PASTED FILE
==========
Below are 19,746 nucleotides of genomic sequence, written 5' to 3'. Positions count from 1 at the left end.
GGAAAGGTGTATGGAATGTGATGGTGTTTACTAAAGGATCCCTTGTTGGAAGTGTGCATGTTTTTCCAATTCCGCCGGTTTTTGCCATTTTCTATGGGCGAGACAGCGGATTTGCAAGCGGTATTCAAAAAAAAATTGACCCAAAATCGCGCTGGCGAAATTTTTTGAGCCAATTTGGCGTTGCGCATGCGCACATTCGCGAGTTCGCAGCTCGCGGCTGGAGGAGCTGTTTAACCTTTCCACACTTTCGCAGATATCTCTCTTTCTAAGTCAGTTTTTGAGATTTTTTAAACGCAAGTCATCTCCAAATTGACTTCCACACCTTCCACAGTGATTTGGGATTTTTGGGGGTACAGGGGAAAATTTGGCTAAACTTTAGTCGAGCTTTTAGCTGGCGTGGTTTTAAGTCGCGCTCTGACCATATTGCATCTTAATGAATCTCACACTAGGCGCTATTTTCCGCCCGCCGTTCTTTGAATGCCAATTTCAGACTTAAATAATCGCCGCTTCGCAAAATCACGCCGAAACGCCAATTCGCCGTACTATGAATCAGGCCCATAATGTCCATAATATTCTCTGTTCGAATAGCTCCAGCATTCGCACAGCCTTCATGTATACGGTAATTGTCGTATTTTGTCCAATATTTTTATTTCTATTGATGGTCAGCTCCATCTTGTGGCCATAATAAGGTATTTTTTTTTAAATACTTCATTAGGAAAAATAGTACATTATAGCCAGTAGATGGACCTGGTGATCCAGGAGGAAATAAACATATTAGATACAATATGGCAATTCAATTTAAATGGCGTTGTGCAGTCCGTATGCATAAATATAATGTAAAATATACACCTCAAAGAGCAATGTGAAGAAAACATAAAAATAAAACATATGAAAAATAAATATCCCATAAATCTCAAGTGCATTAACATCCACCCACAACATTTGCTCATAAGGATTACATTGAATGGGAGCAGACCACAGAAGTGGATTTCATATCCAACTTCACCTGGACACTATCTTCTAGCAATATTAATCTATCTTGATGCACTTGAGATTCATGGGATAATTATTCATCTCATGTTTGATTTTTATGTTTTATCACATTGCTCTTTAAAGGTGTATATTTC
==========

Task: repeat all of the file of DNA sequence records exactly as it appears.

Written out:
Below are 19,746 nucleotides of genomic sequence, written 5' to 3'. Positions count from 1 at the left end.
GGAAAGGTGTATGGAATGTGATGGTGTTTACTAAAGGATCCCTTGTTGGAAGTGTGCATGTTTTTCCAATTCCGCCGGTTTTTGCCATTTTCTATGGGCGAGACAGCGGATTTGCAAGCGGTATTCAAAAAAAAATTGACCCAAAATCGCGCTGGCGAAATTTTTTGAGCCAATTTGGCGTTGCGCATGCGCACATTCGCGAGTTCGCAGCTCGCGGCTGGAGGAGCTGTTTAACCTTTCCACACTTTCGCAGATATCTCTCTTTCTAAGTCAGTTTTTGAGATTTTTTAAACGCAAGTCATCTCCAAATTGACTTCCACACCTTCCACAGTGATTTGGGATTTTTGGGGGTACAGGGGAAAATTTGGCTAAACTTTAGTCGAGCTTTTAGCTGGCGTGGTTTTAAGTCGCGCTCTGACCATATTGCATCTTAATGAATCTCACACTAGGCGCTATTTTCCGCCCGCCGTTCTTTGAATGCCAATTTCAGACTTAAATAATCGCCGCTTCGCAAAATCACGCCGAAACGCCAATTCGCCGTACTATGAATCAGGCCCATAATGTCCATAATATTCTCTGTTCGAATAGCTCCAGCATTCGCACAGCCTTCATGTATACGGTAATTGTCGTATTTTGTCCAATATTTTTATTTCTATTGATGGTCAGCTCCATCTTGTGGCCATAATAAGGTATTTTTTTTTAAATACTTCATTAGGAAAAATAGTACATTATAGCCAGTAGATGGACCTGGTGATCCAGGAGGAAATAAACATATTAGATACAATATGGCAATTCAATTTAAATGGCGTTGTGCAGTCCGTATGCATAAATATAATGTAAAATATACACCTCAAAGAGCAATGTGAAGAAAACATAAAAATAAAACATATGAAAAATAAATATCCCATAAATCTCAAGTGCATTAACATCCACCCACAACATTTGCTCATAAGGATTACATTGAATGGGAGCAGACCACAGAAGTGGATTTCATATCCAACTTCACCTGGACACTATCTTCTAGCAATATTAATCTATCTTGATGCACTTGAGATTCATGGGATAATTATTCATCTCATGTTTGATTTTTATGTTTTATCACATTGCTCTTTAAAGGTGTATATTTC